The Even-toed ungulates are hoofed mammals whose weight is borne about equally by their third and fourth toes, instead of mostly or entirely by the third as in odd-toed ungulates. For example, the odd-toed ungulates include horses, zebras, tapirs, donkeys and rhinoceroses. In other words, the even-toed ungulates stand on an even number of toes. Most of them live on grasslands, savannas and plains. They are found in every continent except for Antartica. They were introduced to Australia and New Zealand by humans. The even-toed ungulate mammals include pigs, hippopotamuses, camels, mousedeers, sheep, giraffes, goats and cows. There are about 220 species of them.
They have a bone in the ankle joints which gives more flexibility to their foot. Some species have horns and others have antlers. Most of them are herbivores, eating only plants. Some of them, like antelopes, have a four chambered stomach and longer intestines which enables them to digest celloluse from the plants – cellulose is harder to digest than meat.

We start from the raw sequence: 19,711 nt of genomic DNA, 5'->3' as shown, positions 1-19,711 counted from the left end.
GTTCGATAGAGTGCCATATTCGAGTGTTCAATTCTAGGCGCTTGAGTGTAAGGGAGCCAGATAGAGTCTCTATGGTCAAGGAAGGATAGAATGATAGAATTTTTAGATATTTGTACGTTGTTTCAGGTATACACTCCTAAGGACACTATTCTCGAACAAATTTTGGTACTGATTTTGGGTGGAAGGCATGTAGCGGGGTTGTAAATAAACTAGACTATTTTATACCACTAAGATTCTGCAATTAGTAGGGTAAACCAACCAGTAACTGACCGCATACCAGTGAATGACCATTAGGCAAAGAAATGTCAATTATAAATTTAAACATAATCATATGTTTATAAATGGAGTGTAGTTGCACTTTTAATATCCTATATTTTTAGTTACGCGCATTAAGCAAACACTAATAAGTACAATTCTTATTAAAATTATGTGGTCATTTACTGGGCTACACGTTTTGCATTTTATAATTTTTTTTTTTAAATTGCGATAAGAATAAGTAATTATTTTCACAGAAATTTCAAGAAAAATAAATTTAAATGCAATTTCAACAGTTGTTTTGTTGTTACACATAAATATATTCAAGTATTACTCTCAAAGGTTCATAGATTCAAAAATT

Camels, llamas and mousedeers have a three-chambered stomach. The hippopotamuses are the heaviest even-toed ungulates. They weigh about 1.4-1.5 tonnes. They are about 2.7 metres (9 feet) long. They have a three-chambered stomach too and they do not chew their cud. They feed at night, eating grass. They may even walk up to 8 kilometres (5 miles) to look for food. They eat about 70kg (150 lb) of food each night. They depend on tiny creatures in the stomach to help digest the plants. The tallest even-toed ungulate is the Giraffe, which is also the tallest animal on land today.
Even-toed ungulates provide food and other benefits to humans, especially cows, sheep, pigs and goats. Today, the cattle business is a multi-billion dollar industry worldwide.